Gearing up to take down the growing menace

April 13, 2000|By Kevin Cowherd

AS EVERY AMERICAN male homeowner knows, the sweetest ritual of spring is firing up the weed-whacker and defoliating vast expanses of one's yard.

Running a heavy, cumbersome power tool along an uneven sidewalk, sparks flying everywhere, dirt and gravel spraying dangerously into the eyes of passers-by, the machine's unearthly wail disturbing every neighbor within a two-block radius -- it just doesn't get any better than that.

Sadly, women, as a general rule, don't appreciate the joys of weed-whacking.

They don't appreciate the weed-whacker's ultimate goal: where once there was disorder -- scraggly weeds, stubborn roots, tall, overhanging crabgrass -- now there is, well, nothing.

Nor do they appreciate the subtle art that goes into, say, trimming a long border of lush, green grass -- lush, that is, except for the seared patches of earth where you dug the weed-whacker in a bit too low.

But hasn't every artist made a mistake at some point in his career?

Didn't Picasso ever dab too much paint on the canvas and cry: "Oops?"

Didn't Baryshnikov ever leap into the air during a pas de deux and land with all the grace of a drunken Baltic sailor?

Didn't the great De Niro ever blank out on a line during filming and resort, complete with goofy, scrunched up features, to a desperate imitation of a sputtering Yosemite Sam?

Of course they did.

And so the creative weed-whacker is not overly concerned about the occasional crater gouged cruelly around an otherwise pristine flower bed.

No, for the proud man wielding this marvelous tool, the true satisfaction lies in this: He has beaten back nature once again.

Armed only with, say, a bulky 10-year-old Sears Craftsman model, his tendinitis-riddled elbows screaming from the machine's vibrations, he has tamed the vast expanse of vegetation that continually threatens to engulf him and his family.

It's war out there in the yard.

And this is something women, God love 'em, just don't get.

I feel sorry for them.

I really do.

Nor do women seem to understand that, while a man might age, he never outgrows his need for toys.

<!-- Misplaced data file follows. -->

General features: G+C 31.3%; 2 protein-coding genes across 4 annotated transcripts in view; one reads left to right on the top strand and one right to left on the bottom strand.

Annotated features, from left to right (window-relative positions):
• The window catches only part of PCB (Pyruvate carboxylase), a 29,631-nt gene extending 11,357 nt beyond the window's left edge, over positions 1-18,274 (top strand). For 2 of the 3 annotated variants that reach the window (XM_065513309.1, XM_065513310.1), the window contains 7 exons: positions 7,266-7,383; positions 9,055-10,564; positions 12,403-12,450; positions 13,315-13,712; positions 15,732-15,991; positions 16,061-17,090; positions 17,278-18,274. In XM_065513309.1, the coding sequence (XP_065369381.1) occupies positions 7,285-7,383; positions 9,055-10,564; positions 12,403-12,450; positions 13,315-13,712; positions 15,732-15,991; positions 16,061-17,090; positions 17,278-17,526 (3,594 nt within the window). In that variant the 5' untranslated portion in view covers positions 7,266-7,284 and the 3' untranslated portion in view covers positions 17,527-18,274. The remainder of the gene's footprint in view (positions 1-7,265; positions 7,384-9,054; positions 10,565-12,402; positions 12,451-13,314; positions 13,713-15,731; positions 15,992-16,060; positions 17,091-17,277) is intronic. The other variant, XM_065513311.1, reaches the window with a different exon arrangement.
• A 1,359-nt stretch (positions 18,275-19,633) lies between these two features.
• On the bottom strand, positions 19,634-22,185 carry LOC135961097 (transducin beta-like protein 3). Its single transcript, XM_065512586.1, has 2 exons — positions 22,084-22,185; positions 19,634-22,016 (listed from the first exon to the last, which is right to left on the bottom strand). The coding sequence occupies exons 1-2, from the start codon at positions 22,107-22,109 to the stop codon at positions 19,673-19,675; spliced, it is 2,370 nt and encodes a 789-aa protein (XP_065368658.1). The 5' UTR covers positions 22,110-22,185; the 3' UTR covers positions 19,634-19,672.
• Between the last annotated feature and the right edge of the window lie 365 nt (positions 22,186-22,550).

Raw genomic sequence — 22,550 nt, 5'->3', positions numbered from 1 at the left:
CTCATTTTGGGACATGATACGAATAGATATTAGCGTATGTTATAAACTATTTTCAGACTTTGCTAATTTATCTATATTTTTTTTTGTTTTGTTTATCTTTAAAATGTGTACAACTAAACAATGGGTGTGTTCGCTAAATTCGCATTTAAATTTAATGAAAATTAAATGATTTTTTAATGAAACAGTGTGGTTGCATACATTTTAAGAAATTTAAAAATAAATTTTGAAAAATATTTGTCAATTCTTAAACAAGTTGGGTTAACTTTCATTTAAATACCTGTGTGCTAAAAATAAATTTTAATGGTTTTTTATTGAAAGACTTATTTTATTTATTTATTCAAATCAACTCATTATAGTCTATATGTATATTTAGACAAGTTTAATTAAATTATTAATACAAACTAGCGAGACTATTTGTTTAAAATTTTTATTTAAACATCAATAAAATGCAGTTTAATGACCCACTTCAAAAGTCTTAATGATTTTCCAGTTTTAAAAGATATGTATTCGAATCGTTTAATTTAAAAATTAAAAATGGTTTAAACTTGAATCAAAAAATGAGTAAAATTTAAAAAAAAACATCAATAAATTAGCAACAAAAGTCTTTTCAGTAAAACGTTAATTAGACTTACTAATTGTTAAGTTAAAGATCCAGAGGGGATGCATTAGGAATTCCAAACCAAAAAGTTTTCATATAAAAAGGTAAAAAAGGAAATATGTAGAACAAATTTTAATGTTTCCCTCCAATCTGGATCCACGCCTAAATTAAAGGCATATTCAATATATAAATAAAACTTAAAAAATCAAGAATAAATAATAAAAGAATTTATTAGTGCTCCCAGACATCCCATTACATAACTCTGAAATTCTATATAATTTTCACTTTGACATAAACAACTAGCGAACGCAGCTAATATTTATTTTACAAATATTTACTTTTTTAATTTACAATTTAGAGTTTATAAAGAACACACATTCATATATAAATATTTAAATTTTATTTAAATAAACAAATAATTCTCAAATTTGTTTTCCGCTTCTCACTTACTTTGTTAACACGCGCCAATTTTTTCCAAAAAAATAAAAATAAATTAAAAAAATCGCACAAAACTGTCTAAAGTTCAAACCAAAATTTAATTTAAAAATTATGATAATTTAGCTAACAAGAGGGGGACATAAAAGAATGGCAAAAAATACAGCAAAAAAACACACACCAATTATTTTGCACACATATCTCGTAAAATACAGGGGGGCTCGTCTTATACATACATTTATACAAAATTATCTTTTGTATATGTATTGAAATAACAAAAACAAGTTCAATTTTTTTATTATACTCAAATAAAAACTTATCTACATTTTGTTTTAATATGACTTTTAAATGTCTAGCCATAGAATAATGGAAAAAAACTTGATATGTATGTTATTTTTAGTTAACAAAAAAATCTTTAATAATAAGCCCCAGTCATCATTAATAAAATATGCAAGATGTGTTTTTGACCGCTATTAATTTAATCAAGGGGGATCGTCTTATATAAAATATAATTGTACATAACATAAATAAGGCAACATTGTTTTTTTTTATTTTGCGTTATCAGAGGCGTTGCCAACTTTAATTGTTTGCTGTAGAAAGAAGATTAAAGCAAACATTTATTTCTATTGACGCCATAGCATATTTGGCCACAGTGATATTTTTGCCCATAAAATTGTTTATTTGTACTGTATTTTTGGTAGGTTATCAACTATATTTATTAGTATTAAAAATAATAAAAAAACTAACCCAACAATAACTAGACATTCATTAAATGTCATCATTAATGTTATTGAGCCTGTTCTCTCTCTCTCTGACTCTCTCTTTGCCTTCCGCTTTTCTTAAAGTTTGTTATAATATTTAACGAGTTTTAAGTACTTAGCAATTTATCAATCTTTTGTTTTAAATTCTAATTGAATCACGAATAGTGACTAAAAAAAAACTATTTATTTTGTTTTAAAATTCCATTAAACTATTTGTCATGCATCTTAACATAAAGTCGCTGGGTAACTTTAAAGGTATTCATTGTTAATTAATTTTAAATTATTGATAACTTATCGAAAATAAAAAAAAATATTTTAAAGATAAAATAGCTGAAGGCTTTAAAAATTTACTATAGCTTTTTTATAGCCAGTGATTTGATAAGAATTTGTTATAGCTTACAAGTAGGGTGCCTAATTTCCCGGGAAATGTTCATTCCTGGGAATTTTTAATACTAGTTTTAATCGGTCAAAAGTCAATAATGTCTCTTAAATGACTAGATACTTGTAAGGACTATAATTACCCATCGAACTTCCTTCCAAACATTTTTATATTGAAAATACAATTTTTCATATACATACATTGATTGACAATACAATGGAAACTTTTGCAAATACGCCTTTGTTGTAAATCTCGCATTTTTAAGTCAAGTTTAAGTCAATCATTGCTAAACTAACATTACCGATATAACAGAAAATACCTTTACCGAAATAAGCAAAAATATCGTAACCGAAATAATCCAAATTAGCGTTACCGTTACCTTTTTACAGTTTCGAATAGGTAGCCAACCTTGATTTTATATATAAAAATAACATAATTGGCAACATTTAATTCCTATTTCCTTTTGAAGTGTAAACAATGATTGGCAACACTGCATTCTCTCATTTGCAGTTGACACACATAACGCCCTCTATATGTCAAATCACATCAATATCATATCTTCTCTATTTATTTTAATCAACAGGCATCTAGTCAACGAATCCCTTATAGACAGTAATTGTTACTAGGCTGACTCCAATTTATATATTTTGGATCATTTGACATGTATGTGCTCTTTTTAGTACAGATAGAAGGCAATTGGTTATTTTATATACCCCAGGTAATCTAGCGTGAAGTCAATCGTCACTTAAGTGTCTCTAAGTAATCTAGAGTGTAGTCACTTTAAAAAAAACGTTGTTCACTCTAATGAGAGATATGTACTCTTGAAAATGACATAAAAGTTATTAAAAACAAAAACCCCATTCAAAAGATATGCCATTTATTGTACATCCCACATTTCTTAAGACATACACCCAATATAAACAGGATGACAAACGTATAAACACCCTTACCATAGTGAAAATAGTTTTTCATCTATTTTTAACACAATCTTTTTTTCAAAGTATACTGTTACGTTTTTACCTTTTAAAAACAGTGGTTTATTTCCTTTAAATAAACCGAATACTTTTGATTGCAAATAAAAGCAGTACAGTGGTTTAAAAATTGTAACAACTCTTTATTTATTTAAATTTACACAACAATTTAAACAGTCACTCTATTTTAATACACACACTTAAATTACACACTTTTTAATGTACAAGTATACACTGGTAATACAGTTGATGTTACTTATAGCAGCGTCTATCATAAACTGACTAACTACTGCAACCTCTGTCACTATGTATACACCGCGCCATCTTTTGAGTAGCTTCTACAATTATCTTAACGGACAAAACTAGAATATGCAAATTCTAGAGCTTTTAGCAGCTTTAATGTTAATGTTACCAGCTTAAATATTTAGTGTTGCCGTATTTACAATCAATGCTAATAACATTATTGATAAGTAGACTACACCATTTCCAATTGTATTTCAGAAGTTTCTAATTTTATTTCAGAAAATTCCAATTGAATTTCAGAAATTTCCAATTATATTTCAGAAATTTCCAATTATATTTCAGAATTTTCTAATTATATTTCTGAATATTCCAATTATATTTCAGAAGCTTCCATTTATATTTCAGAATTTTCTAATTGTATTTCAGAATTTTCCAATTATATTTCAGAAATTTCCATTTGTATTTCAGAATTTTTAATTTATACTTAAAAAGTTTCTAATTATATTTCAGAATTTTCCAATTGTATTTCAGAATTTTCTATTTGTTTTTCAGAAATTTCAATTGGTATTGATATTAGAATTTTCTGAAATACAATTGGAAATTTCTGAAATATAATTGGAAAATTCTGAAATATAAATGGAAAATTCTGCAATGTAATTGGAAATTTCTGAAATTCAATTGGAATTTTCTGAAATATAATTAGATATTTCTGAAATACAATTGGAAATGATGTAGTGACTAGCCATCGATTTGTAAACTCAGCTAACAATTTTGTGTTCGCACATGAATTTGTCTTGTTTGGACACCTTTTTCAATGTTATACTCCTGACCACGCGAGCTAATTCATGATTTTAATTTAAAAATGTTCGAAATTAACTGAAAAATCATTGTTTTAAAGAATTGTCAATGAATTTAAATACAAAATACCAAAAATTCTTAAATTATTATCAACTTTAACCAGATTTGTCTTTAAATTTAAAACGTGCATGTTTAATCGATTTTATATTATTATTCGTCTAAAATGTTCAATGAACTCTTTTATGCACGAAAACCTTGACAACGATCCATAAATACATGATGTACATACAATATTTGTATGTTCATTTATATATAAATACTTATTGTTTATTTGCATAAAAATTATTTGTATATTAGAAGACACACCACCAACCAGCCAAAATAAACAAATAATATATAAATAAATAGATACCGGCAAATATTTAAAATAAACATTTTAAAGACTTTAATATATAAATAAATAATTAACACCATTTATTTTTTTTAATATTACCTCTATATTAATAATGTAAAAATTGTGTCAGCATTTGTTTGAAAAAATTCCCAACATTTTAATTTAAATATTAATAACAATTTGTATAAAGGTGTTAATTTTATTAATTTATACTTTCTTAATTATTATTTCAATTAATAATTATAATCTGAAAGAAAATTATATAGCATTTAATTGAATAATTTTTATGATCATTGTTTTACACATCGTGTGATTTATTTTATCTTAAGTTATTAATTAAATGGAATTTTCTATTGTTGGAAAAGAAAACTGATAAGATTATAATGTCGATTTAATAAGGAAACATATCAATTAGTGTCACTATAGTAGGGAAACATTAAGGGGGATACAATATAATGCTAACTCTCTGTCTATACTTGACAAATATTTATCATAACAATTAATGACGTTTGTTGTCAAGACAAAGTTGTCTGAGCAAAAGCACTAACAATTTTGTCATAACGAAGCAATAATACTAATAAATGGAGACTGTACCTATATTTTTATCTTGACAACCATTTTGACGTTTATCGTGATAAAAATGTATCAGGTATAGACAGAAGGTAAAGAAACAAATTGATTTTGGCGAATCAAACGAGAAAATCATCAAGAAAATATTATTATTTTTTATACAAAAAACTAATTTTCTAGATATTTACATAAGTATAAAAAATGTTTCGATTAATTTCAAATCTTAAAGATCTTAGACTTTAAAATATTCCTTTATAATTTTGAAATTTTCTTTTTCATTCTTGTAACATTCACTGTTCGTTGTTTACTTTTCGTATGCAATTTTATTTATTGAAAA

When I was a boy, the best present you could ever give me was a baseball glove.

Every Saturday, I'd go to the sporting goods store in our small town and stare longingly at the Rawlings Mickey Mantle model with its "Customized Deep Pocket" or the Spalding Harmon Killebrew model made from "Genuine Cowhide."

Now I wander the aisles of hardware stores and gaze with lust at premium weed-whackers such as the Echo G-200, with its fiberglass cylinder-muffler housing, high-volume felt air filter and tap-to-advance dual-line head.

Now I thumb through shiny tool catalogs and leer at pictures of the high-performance Stihl FS-46 (with nylon line!), which, as every clear-thinking American male with at least a quarter-acre of property knows, is a steal at $149.95.

(Father's Day is just around the corner, isn't it? Oh, well. A man can always dream.)

Over the years, the weed-whacking community has pretty much divided itself along these lines: gas or electric.

I'm a gas man myself.

Look, if you're into those prissy, low-decibel electric weed-whackers, 50-foot orange extension cords snaking everywhere and getting caught on bushes and wrapped around tree trunks, hey, knock yourself out.

Me, I need the roar of a 21-cc engine, baby.

I need the noise, and I need the stomach-turning smell of burning gasoline mixed with the sweet aroma of dirt, gravel and a yard full of freshly murdered thistle.

(Oh, look at me. I'm getting so excited I can hardly type here.)

But the good news for weed-whackers everywhere is this: After months of boring dormancy, the weeds are back.

Oh, they're out there, all right.

The dandelions are out there, and so is the ragweed, dodder, crabgrass and all the other filthy green intruders.

Sometimes, I swear I can almost hear them laughing.

On warm evenings, if the breeze is right, I can almost hear their taunts: "We're coming for your yard next, fat boy."

I say: Bring it on.

Let's get ready to rumble.

Baltimore Sun Articles
|
|
|
Please note the green-lined linked article text has been applied commercially without any involvement from our newsroom editors, reporters or any other editorial staff.